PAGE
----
Today, we are racing towards tipping points in earth systems, for example in West Antarctica. We have reached societal tipping points with thousands of people on the streets, protesting for more ambitious climate policies. With all this pressure, ECO asks itself: What needs to happen for the negotiations to reach a tipping point themselves, to speed up and adequately address the climate crisis we are facing?
We are in the middle of a climate crisis – the devastating impacts of climate change are already being felt on all continents, in all regions. Looking at Asia, we see increasing stress on freshwater resources in India. The megacity of Chennai faces extreme water shortages, due to a drought in Tamil Nadu. Water deliveries have to be accompanied by the police. In the countryside, people have left their villages as there is no water left, nor do water deliveries reach them.
Looking at Europe, Germany, France and other countries are experiencing extreme heat with temperature records for the month of June likely to be broken. In Switzerland and Italy, storms, hail, and floods caused severe damage. Looking at North America, Colorado got 60 cm of snow on the first day of summer. There hasn’t been unusual snowfall like this since 1928.
Looking at Africa, Cyclones Idai and Kenneth recently killed more than 1,000 people in Mozambique and neighbouring countries, forcing the sixth poorest country in the world to take on an extra US$118 million in debt. Even if the reasons for the loss and damage caused by these extreme weather events are multi-causal, it gives us a taste of a world that has warmed over 1.5°C.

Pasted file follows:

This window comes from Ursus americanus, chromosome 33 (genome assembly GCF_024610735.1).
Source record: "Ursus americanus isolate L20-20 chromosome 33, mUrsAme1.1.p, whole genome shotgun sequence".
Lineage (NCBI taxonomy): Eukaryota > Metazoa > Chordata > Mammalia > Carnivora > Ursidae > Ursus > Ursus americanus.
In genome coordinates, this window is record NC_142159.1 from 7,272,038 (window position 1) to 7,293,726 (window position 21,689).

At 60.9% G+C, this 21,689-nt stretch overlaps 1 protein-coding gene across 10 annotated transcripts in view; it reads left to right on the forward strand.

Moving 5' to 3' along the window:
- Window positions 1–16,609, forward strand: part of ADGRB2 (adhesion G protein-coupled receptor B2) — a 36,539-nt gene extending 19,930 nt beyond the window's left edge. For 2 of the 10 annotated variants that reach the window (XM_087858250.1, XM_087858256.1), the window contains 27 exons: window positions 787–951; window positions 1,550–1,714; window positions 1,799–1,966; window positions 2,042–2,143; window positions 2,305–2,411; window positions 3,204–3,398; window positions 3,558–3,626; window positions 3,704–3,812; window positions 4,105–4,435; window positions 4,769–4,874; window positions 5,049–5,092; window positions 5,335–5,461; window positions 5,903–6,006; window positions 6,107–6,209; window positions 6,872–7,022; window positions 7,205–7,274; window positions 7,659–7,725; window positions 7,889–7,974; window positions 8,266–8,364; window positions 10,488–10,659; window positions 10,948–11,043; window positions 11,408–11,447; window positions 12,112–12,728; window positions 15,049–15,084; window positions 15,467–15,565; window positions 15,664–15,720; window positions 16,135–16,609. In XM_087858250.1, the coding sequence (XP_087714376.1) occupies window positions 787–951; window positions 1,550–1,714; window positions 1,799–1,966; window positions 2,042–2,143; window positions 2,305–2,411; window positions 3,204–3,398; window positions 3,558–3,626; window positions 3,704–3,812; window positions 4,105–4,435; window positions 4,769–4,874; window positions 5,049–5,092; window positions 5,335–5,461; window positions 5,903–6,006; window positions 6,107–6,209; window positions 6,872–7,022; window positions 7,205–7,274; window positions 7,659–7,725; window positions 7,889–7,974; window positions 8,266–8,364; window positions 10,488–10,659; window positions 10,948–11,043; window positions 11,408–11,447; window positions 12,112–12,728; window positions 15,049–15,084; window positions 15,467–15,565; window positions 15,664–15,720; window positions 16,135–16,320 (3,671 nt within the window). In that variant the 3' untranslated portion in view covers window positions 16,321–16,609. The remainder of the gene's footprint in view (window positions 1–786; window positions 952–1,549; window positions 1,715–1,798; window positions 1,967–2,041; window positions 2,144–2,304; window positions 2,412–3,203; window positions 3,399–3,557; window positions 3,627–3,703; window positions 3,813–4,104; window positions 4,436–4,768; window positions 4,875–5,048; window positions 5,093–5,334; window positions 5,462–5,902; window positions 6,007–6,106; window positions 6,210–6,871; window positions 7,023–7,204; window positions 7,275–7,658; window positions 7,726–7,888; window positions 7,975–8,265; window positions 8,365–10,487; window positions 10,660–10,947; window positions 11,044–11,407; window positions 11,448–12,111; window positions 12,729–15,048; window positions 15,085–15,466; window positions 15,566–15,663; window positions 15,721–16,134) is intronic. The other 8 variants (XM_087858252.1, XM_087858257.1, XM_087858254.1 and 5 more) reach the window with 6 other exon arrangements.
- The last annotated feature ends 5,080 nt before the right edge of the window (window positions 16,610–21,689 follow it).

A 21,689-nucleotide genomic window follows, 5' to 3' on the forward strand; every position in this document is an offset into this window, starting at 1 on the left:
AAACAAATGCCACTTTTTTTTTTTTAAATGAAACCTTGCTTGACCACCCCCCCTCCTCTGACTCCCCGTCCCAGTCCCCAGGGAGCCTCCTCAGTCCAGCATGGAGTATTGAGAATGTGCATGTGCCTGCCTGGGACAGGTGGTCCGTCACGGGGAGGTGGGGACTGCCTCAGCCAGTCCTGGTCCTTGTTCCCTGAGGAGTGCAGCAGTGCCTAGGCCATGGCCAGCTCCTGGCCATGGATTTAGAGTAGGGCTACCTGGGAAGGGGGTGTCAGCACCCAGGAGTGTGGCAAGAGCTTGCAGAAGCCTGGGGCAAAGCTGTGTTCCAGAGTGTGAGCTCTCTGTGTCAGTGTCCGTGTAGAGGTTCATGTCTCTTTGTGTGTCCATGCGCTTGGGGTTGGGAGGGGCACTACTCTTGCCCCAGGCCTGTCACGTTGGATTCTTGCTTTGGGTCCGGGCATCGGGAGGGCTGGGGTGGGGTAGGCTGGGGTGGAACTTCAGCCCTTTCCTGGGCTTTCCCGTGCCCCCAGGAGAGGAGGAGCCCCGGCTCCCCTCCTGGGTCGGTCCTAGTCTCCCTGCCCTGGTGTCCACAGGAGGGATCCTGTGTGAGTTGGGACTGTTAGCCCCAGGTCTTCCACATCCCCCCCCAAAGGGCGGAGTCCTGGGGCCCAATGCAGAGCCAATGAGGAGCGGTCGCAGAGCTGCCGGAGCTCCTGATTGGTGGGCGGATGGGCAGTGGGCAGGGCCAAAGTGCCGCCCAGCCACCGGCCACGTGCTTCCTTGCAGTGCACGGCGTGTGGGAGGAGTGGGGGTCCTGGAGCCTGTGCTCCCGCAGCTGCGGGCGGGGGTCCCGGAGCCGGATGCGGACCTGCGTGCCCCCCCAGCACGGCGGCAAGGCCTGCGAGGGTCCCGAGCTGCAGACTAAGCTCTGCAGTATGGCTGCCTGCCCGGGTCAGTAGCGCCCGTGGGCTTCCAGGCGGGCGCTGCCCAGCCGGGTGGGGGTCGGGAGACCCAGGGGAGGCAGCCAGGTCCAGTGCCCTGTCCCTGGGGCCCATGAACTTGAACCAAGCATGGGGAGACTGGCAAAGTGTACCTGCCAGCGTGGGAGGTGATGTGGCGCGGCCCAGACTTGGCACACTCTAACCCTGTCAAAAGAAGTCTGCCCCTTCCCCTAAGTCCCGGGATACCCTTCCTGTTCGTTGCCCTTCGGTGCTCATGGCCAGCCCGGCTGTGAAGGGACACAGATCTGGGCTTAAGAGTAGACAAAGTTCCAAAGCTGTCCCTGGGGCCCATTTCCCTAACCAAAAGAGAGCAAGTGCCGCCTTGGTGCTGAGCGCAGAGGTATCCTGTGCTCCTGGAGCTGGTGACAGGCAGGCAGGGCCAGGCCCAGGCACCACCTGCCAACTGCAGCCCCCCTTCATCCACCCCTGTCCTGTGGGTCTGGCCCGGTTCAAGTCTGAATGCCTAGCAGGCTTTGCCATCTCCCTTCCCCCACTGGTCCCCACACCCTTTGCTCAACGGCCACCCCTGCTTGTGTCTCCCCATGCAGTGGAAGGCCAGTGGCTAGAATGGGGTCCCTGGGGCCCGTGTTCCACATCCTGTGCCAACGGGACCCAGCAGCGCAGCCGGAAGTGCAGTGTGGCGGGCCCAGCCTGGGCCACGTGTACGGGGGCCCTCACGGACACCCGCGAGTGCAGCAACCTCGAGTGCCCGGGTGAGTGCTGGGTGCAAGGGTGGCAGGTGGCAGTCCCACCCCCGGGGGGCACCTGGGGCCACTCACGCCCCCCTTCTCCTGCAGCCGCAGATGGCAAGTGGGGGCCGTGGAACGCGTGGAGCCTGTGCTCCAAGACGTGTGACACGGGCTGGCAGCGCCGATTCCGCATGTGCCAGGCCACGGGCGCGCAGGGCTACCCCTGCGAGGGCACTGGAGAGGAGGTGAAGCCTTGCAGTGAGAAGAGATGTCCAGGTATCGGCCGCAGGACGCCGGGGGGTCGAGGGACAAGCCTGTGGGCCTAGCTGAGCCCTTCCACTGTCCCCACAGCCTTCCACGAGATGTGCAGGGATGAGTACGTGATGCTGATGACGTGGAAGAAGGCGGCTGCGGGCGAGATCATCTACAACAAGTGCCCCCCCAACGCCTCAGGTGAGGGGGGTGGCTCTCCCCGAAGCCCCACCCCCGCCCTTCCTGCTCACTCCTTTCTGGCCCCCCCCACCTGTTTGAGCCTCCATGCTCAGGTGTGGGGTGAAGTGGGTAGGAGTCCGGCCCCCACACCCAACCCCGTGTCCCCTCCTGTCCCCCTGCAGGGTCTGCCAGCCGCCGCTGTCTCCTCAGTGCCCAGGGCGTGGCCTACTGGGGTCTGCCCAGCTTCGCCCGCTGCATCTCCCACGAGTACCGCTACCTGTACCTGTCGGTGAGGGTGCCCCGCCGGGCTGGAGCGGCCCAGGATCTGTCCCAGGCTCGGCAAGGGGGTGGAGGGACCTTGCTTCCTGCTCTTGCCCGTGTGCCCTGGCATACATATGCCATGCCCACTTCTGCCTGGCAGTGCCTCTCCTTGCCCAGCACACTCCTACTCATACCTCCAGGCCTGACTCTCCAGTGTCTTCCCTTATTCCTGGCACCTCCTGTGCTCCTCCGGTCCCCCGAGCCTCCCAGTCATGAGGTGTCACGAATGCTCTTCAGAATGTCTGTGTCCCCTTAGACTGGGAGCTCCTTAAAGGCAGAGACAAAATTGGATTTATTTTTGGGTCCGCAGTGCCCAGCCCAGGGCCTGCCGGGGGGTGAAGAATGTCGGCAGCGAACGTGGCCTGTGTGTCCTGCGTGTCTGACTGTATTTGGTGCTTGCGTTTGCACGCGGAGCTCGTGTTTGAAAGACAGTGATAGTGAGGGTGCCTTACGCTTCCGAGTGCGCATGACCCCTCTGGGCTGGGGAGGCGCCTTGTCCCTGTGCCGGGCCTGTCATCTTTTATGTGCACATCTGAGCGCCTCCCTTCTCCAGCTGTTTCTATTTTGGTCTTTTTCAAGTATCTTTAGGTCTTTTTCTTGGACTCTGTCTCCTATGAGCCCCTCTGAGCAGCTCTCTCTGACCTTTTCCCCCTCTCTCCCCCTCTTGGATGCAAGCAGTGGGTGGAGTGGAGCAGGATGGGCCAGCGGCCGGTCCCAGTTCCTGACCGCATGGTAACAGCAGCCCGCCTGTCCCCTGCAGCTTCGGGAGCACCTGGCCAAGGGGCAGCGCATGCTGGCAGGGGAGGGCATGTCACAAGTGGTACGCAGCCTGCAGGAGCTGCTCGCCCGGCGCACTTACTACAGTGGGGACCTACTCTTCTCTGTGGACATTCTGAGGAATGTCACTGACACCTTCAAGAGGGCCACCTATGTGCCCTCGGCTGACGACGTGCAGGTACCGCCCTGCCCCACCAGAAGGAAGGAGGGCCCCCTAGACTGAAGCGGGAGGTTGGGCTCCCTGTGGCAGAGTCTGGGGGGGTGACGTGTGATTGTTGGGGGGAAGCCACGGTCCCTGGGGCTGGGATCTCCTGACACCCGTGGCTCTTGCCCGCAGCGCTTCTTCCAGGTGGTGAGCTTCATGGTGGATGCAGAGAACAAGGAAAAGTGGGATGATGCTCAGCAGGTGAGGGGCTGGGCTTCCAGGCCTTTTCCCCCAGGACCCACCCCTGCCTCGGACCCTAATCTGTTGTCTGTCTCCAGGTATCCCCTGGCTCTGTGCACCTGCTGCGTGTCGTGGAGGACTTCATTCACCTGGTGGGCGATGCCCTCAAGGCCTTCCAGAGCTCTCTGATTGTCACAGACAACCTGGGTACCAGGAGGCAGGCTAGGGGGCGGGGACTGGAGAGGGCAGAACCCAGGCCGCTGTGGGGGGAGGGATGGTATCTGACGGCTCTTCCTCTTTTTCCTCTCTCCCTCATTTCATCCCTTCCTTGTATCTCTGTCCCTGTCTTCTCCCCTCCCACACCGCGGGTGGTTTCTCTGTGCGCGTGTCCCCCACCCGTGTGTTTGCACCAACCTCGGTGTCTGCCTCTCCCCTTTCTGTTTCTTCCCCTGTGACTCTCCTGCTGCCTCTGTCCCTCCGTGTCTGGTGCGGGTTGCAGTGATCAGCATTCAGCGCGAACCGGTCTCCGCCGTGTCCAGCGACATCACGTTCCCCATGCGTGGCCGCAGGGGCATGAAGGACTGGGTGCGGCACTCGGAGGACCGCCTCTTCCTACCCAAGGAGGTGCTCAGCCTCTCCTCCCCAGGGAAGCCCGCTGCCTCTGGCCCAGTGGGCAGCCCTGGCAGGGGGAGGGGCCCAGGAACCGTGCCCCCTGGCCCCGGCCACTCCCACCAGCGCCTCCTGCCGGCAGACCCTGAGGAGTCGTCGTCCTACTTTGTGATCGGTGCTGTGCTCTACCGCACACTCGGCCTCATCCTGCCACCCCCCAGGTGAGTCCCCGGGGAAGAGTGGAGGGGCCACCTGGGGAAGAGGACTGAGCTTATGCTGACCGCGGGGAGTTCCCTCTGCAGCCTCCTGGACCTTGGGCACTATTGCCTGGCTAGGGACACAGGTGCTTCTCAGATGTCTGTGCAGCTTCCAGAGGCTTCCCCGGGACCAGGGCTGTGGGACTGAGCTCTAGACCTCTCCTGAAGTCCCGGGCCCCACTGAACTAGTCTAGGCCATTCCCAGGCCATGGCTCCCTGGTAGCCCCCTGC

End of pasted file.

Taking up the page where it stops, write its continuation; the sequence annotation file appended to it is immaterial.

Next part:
On top of these extreme events, there are many indications that we are quickly approaching tipping points in our earth system. Looking at the Arctic, in Siberia, thousands of methane bubbles are about to explode. A recent study from NASA reveals that abrupt thawing process, leading to an influx of permafrost-derived methane in the atmosphere, may speed up the Arctic permafrost thawing much more than previously estimated. The problem is that these releases of carbon dioxide and methane gas that could result from abrupt thawing of Arctic permafrost are not currently accounted for in climate projections.
Looking at West Antarctic
a, we can observe extreme glacier melting, especially the grounding line of Pine Island and Thwaites Glaciers are retreating very fast. Scientists are even discussing whether this tipping point has already been reached and if this is an unstoppable process. A collapse of the Western Antarctic Ice Sheet could lead to a 3-meter sea level rise.
Does this list give you the creeps? Well, it should! And the list goes on: in May, we reached a 10 million year record-high atmospheric CO2 concentration of 415ppm. And what is even more frightening is that despite these alarming shifts all around the world, negotiations in Bonn remain ridiculously slow. We are running out of time. If we continue at current emissions levels, the 1.5°C goal will be out of reach within two to three years.
On today’s Loss & Damage day, ECO urges all negotiators to take ADEQUATE action now! You have done great work in the past – the Paris Agreement sets an irreversible direction for countries to tackle the climate crisis and pursue sustainable development. It’s now about taking action towards the commonly agreed long-term goals: limiting temperature rise, building resilience and re-directing financial flows.
All countries, especially big emitters, need to commit to enhanced ambition that will catalyse the transformational change required to set the world on a 1.5°C pathway. And given the adverse impacts, some of which are already being felt, adaptation must be an integral component of an effective strategy to address climate change.
However, even if GHG emissions are substantially reduced, climate change will lead to unavoidable loss & damage by extreme weather events and slow-onset changes. The most vulnerable people and countries must be supported, this includes financially, in dealing with climate change impacts that can no longer be prevented, and to which these countries contributed the least.